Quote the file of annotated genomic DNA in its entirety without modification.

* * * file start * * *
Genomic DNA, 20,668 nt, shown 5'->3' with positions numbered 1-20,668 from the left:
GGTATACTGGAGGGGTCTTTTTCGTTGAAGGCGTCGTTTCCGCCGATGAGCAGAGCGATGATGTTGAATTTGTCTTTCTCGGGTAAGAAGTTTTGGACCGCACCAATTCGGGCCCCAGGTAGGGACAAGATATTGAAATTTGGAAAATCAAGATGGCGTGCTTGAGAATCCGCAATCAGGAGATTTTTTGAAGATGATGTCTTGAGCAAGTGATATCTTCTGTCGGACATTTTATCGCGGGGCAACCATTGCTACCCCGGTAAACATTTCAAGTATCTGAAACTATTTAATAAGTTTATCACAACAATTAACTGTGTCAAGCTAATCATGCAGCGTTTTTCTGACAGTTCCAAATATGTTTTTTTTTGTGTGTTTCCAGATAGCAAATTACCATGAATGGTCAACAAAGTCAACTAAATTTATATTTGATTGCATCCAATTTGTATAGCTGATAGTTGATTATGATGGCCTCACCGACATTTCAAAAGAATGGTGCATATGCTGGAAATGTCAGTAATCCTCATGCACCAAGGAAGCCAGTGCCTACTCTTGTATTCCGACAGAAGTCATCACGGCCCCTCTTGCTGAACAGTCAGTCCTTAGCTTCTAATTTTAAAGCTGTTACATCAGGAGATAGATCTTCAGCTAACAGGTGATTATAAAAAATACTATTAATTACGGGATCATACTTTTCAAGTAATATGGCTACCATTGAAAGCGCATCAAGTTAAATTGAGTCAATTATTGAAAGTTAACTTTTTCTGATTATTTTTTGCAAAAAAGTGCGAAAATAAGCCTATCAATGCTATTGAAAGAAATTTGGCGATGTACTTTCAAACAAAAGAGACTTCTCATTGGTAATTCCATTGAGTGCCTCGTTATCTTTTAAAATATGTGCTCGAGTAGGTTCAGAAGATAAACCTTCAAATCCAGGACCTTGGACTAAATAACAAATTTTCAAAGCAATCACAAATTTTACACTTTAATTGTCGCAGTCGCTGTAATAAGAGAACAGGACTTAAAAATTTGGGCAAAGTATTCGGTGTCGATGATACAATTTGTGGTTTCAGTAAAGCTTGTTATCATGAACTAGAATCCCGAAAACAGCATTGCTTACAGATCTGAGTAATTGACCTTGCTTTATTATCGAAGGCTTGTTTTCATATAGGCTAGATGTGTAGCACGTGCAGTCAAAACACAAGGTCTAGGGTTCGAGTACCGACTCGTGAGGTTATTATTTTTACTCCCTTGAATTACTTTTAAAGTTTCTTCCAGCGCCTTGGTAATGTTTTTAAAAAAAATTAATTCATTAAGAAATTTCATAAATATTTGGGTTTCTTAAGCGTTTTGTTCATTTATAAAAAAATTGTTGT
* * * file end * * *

Genomic DNA, 20,668 nt, shown 5'->3' with positions numbered 1-20,668 from the left:
GGTATACTGGAGGGGTCTTTTTCGTTGAAGGCGTCGTTTCCGCCGATGAGCAGAGCGATGATGTTGAATTTGTCTTTCTCGGGTAAGAAGTTTTGGACCGCACCAATTCGGGCCCCAGGTAGGGACAAGATATTGAAATTTGGAAAATCAAGATGGCGTGCTTGAGAATCCGCAATCAGGAGATTTTTTGAAGATGATGTCTTGAGCAAGTGATATCTTCTGTCGGACATTTTATCGCGGGGCAACCATTGCTACCCCGGTAAACATTTCAAGTATCTGAAACTATTTAATAAGTTTATCACAACAATTAACTGTGTCAAGCTAATCATGCAGCGTTTTTCTGACAGTTCCAAATATGTTTTTTTTTGTGTGTTTCCAGATAGCAAATTACCATGAATGGTCAACAAAGTCAACTAAATTTATATTTGATTGCATCCAATTTGTATAGCTGATAGTTGATTATGATGGCCTCACCGACATTTCAAAAGAATGGTGCATATGCTGGAAATGTCAGTAATCCTCATGCACCAAGGAAGCCAGTGCCTACTCTTGTATTCCGACAGAAGTCATCACGGCCCCTCTTGCTGAACAGTCAGTCCTTAGCTTCTAATTTTAAAGCTGTTACATCAGGAGATAGATCTTCAGCTAACAGGTGATTATAAAAAATACTATTAATTACGGGATCATACTTTTCAAGTAATATGGCTACCATTGAAAGCGCATCAAGTTAAATTGAGTCAATTATTGAAAGTTAACTTTTTCTGATTATTTTTTGCAAAAAAGTGCGAAAATAAGCCTATCAATGCTATTGAAAGAAATTTGGCGATGTACTTTCAAACAAAAGAGACTTCTCATTGGTAATTCCATTGAGTGCCTCGTTATCTTTTAAAATATGTGCTCGAGTAGGTTCAGAAGATAAACCTTCAAATCCAGGACCTTGGACTAAATAACAAATTTTCAAAGCAATCACAAATTTTACACTTTAATTGTCGCAGTCGCTGTAATAAGAGAACAGGACTTAAAAATTTGGGCAAAGTATTCGGTGTCGATGATACAATTTGTGGTTTCAGTAAAGCTTGTTATCATGAACTAGAATCCCGAAAACAGCATTGCTTACAGATCTGAGTAATTGACCTTGCTTTATTATCGAAGGCTTGTTTTCATATAGGCTAGATGTGTAGCACGTGCAGTCAAAACACAAGGTCTAGGGTTCGAGTACCGACTCGTGAGGTTATTATTTTTACTCCCTTGAATTACTTTTAAAGTTTCTTCCAGCGCCTTGGTAATGTTTTTAAAAAAAATTAATTCATTAAGAAATTTCATAAATATTTGGGTTTCTTAAGCGTTTTGTTCATTTATAAAAAAATTGTTGT